JWH, in his Heretical Gaming blog, recently put up a post - inspired by the late great Peter Young - on the advice he would give to a wargamer just starting out. It is a post worth reading and as an added bonus leads naturally to a person wanting to put up something of their own on the same topic.
So what would I tell a younger person starting out on their wargaming adventures?
1) Do what you enjoy. Obvious, but harder to keep to than you'd think. There are times when a person buys into something for some other reason: because it's good value; because you feel you should; because you make a plan with another gamer or group; because it might be good for a rainy day. You really don't want to waste time and energy into armies or periods or rules that you won't enjoy. Life is too short.
2) Build both sides. Wargaming is often a solitary activity, so don't be reliant on others. People move; people get busy. Keep your independence. Make sure that you can use those figures solo.
3) Expand on what you have. Easy when you play ancients or WWII, but it applies to other periods too. Why build Romans and Britons in 2mm when you already have part of what you need in 15mm? If you have Carthaginians, you're not far off being able to field an army of Spanish, Gauls, or Numidians. Have Marian Romans? Build a few more units of legionaries and you'll be able to play out Roman civil wars till the end of your days. But see point 1 - choose your expansions wisely!
4) Make wargaming friends who know more than you. I was fortunate enough to make the acquaintance early on of a couple of grizzled wargame veterans. They show you the standard, give you good practical advice, and help remove mental obstacles. Invaluable.
5) Get things while you can. You have to be sensible (well, maybe not all of us!), but work on the principle of get what you need when it's available. Vendors close down, lines disappear, prices go up, and personal circumstances change. If you can afford to get what you need now, do it. You can paint at your leisure, but you may not be able to pick up 240 Macedonian phalangites from that manufacturer at that price ever again...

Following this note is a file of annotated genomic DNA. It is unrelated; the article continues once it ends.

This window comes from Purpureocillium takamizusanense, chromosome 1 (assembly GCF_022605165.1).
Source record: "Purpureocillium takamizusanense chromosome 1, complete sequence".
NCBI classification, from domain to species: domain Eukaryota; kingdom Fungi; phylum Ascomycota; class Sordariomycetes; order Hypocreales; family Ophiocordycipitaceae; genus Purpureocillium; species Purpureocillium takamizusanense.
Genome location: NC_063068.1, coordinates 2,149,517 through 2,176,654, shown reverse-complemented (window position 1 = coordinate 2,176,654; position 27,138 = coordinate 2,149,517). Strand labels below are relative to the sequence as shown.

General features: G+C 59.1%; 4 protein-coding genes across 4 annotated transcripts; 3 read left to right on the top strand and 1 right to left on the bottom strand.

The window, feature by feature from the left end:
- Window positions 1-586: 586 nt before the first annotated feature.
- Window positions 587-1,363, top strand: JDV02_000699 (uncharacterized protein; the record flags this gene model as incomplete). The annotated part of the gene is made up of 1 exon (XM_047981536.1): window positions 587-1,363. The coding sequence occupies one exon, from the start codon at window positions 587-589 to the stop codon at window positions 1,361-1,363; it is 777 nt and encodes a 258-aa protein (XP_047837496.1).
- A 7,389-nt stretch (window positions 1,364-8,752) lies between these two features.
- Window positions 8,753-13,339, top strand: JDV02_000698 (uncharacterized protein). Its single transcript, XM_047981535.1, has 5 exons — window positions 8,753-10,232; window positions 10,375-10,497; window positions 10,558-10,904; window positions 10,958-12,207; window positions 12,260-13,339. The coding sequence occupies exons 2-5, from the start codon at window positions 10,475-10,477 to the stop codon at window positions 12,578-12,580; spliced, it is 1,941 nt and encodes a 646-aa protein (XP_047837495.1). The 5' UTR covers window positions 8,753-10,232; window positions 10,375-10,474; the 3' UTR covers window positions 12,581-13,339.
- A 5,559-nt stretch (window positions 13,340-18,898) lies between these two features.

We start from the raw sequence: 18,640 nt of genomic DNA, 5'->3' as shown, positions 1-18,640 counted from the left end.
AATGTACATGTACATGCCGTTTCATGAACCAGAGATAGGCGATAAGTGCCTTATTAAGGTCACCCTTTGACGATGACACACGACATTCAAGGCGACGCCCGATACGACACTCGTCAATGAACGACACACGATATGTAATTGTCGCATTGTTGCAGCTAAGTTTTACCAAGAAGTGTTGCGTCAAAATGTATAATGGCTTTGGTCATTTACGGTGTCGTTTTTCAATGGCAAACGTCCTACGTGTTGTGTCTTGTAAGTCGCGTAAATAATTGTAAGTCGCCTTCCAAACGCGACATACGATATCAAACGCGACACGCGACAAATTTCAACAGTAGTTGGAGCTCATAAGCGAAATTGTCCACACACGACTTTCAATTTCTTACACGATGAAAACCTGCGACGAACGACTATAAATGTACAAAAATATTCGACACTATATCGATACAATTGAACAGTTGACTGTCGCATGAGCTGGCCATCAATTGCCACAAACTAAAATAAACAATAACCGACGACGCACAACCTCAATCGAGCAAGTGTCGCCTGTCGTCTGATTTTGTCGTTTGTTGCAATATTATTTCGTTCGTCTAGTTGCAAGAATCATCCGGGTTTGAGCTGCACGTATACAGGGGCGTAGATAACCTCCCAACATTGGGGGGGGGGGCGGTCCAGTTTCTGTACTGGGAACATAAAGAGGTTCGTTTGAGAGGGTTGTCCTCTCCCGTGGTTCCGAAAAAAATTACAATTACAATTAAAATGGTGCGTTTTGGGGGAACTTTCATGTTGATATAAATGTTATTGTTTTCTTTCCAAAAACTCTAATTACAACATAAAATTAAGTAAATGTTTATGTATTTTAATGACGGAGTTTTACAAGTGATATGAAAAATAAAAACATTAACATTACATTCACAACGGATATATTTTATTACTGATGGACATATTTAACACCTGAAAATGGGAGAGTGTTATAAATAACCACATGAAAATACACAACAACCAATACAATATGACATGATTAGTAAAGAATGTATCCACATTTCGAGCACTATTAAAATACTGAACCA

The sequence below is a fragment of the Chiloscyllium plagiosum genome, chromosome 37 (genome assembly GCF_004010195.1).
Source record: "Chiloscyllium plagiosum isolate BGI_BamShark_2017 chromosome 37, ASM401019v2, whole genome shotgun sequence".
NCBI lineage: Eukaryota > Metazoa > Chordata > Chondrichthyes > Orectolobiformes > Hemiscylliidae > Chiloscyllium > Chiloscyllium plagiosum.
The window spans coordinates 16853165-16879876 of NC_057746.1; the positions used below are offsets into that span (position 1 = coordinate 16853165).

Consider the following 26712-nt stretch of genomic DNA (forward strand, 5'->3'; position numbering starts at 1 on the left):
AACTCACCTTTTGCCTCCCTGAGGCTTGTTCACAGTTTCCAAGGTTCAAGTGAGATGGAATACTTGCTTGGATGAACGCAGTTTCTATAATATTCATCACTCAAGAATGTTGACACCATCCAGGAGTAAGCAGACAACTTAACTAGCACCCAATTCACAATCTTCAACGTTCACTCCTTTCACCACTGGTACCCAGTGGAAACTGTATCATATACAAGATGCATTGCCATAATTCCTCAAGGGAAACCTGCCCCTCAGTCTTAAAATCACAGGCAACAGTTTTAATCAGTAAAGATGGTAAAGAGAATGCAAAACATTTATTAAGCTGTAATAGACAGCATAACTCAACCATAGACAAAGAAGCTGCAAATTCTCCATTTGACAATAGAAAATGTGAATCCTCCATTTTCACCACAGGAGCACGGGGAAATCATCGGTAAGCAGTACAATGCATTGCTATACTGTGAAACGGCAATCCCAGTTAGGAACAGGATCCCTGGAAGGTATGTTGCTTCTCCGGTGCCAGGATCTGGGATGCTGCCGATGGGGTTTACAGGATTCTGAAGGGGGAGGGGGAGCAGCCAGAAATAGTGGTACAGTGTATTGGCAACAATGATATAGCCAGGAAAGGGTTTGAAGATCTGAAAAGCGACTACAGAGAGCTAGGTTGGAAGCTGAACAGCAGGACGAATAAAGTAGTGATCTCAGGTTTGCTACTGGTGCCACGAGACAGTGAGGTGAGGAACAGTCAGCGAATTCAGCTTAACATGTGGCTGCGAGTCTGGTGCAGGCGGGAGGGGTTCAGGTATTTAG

6) Push yourself to paint hard while your eyes are good. Once they go, you'll wish you had painted more when it was easy!
7) Invest in making your table look good. You can have the loveliest armies in the world, but they only look as good as the terrain they are situated in.
8) Be as consistent as you can with your basing and painting styles. Try to do things in such a way that what you produce now will work with what you will produce in ten years.
9) Find some board games you like. They are easy to set up (provided you have some space around the home) and they offer a different perspective. You can game when you don't feel inspired, they are portable, and they are a great way to introduce non-gaming friends to the hobby.
10) Take things seriously, but not too much. You need a certain amount of fire and motivation to get projects underway and finished, but we're only playing with toy soldiers. It's not worth making enemies over and some of those rants a person can go off on don't always look so righteous five years down the track!
11) It's a big hobby. You will have times when you're on for certain aspects of it and times when you're not. Make the most of it all - writing, blogging, rules-writing, painting, researching, playing, youtubing, terrain-building, podcasting, and whatever else. Enjoy the variety and don't stress when you're having a fallow period.
12) Be aware that your gaming will go through different phases. Life will intrude. You will have times when there are funds to use and times when there are not. Use the former to help you get through the latter!
13) Have a big idea to work towards.
14) Have fun!
Thanks for the inspiration JWH (and many others at different times), and anyone reading please feel free to add comments or link below to your own takes on this.
Cheers, and hobby on!